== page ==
One of the problems of living in a city, as culturally rich and creatively diverting as it may be, is that we’re seldom granted a patch of green to call our own. Sure, we’ve got parks and some high streets go in for hanging baskets, but the dense tropical flora we usually crave is always out of reach.
If you’re anything like me, you really go in for greenery in your workspace, home or studio. Plantlife is a friend to us all and boosts our wellbeing and creativity, but we don’t all have the privilege of a private garden to lose ourselves in, nor the skill to keep a whole bunch of houseplants alive.
London Terrariums founders, Emma and Tom, far from suffering from the lack of personal green areas to be found in London’s grey sprawl, sought to remedy the lack of garden space in the city. Having always been fascinated with plants, the pair began to source materials for and create tiny self-sustaining ecosystems that can be taken just about anywhere.
Now, terrariums are tricky, but once Emma and Tom had mastered the art of crafting and cultivating an original selection, their collections quickly began to grow. Their houses began to overflow and word about their work quickly spread. After gifting a few of the beautiful glass gardens and a subsequent stream of requests, the London Terrariums business was born.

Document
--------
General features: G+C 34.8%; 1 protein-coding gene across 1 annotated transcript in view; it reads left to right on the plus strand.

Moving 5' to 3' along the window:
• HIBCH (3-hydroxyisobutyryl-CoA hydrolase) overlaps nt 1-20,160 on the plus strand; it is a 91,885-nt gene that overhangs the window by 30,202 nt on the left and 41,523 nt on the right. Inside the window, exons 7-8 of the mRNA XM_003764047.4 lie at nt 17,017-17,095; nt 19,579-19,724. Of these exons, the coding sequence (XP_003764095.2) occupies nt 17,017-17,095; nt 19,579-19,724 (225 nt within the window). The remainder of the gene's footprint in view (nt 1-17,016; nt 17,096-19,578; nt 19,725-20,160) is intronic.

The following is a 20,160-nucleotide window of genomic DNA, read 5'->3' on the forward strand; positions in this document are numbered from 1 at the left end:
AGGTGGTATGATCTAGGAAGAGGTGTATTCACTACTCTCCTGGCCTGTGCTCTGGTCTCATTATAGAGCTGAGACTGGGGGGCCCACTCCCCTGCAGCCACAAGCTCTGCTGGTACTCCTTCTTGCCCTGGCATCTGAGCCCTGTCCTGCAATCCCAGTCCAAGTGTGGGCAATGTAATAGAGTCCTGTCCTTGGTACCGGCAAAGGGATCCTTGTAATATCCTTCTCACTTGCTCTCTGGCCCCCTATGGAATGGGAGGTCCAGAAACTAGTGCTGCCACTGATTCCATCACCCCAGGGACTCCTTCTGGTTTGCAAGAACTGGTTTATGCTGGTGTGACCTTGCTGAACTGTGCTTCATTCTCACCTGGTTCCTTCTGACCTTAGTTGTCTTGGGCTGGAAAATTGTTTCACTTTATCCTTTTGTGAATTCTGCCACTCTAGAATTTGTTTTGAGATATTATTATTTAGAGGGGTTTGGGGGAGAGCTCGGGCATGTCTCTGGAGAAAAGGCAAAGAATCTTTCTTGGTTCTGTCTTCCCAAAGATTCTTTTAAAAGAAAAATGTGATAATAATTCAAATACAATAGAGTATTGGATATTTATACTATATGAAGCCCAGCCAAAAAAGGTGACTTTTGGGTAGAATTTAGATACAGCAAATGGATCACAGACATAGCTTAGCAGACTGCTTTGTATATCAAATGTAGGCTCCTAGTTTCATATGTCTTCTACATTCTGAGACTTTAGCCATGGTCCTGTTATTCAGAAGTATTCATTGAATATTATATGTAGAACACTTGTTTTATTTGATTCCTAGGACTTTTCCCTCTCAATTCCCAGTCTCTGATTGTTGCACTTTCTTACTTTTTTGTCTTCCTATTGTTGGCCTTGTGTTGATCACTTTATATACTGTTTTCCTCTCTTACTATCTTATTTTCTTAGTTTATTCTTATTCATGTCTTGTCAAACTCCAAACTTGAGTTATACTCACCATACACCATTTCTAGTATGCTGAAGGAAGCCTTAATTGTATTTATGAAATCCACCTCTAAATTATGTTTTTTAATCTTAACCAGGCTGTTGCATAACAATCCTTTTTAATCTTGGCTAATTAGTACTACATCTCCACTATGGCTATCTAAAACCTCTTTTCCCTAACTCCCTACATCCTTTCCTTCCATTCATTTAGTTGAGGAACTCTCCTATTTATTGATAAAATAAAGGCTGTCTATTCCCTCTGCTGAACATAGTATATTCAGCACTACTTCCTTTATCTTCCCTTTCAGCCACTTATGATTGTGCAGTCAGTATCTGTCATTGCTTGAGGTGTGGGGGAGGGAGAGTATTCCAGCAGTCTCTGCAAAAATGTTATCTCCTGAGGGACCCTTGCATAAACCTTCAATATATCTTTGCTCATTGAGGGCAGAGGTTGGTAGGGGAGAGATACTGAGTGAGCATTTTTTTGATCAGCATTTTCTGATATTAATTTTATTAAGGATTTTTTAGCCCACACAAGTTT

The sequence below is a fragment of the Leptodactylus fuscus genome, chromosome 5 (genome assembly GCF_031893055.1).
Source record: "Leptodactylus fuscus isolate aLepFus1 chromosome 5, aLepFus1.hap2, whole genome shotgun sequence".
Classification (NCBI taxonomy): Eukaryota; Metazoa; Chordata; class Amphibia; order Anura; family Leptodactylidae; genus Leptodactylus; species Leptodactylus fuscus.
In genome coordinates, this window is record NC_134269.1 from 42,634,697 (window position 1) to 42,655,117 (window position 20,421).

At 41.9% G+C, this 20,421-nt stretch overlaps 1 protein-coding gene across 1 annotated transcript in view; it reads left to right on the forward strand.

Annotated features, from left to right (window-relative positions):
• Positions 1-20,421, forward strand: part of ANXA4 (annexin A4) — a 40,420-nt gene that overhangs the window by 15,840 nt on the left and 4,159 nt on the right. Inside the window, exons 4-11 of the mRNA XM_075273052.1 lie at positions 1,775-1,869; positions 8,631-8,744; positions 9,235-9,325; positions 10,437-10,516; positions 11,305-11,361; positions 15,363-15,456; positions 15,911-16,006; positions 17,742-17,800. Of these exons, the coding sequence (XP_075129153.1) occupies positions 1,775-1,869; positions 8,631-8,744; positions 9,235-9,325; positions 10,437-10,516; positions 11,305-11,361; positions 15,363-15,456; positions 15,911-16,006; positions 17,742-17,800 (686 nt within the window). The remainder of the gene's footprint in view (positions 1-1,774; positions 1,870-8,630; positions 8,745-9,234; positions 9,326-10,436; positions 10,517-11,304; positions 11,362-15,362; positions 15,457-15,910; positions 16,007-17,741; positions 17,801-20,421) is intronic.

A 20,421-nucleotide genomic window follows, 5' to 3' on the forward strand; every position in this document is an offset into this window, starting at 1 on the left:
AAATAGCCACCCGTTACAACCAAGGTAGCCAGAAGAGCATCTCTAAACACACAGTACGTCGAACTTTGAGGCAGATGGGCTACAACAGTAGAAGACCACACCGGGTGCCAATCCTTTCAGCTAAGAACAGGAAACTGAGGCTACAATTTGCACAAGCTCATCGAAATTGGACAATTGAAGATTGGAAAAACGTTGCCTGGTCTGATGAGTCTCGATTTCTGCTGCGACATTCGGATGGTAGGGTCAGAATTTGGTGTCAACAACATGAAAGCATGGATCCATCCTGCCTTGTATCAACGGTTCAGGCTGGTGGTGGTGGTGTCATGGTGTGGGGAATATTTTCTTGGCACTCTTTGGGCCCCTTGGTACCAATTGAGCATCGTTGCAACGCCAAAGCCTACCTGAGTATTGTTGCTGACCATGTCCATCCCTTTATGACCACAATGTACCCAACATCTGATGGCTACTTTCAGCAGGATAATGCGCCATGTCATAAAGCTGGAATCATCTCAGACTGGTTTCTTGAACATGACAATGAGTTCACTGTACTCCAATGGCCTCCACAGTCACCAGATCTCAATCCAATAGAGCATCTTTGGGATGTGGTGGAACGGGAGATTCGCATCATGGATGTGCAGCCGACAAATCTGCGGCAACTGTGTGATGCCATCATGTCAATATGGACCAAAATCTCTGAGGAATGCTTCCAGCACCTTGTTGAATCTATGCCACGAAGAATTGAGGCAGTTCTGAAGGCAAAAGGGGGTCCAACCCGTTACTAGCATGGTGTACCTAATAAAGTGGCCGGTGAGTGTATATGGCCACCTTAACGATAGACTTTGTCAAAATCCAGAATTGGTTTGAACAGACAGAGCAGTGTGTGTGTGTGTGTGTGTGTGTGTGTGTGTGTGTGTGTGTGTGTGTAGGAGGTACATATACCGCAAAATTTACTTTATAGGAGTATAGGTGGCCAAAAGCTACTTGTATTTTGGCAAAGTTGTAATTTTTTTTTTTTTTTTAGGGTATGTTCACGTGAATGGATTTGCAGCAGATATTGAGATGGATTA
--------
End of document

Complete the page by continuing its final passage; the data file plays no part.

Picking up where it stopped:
Emma tells me, “We started off filling any glass container we could find but soon settled on four signature styles: Hanging Balls, Kilner Jars, Demijohns and Carboys. Each vessel posed it’s own set of difficulties when it came to building the eco-systems but we managed to solve these with an array of homemade tools. From giant tweezers to a cotton real taped to the end of a stick!”
All of London Terrarium’s plants and materials are sourced from around South London, creating a green business model and ensuring that the creative operation stays close to its local roots. Emma and Tom source moss from Peckham Rye and Nunhead Cemetery, propagate their plants at home, and take cuttings from memorable places and snippings from friends’ plants.
I think the beauty of a garden lies in its stories; the unique aspects brought to it by the person that tends it, and their experiences and memories of that place. A terrarium presents a miniature, low-maintenance opportunity to connect with these emotive aspects of nature no matter where you are.
London Terrariums’ bottle gardens are built up to flourish independently; the plants contained within the glass will eventually dominate their environment and according to Tom and Emma, this is the most exciting part of owning a terrarium.
The green-fingered duo work from a studio in Bermondsey, watching a stunning medley of varied species thrive and running workshops to teach others about crafting and caring for these miniature gardens in London. Peckham workshops can be booked here and workshops in Tottenham Court Road can be booked here. If secret gardens and exotic, fecund workspaces buzzing with ideas are your sort of thing, I suggest you head over to a session and pay Emma and Tom a visit.
Find more here
Words: Emily Beeson | @boogiemargaret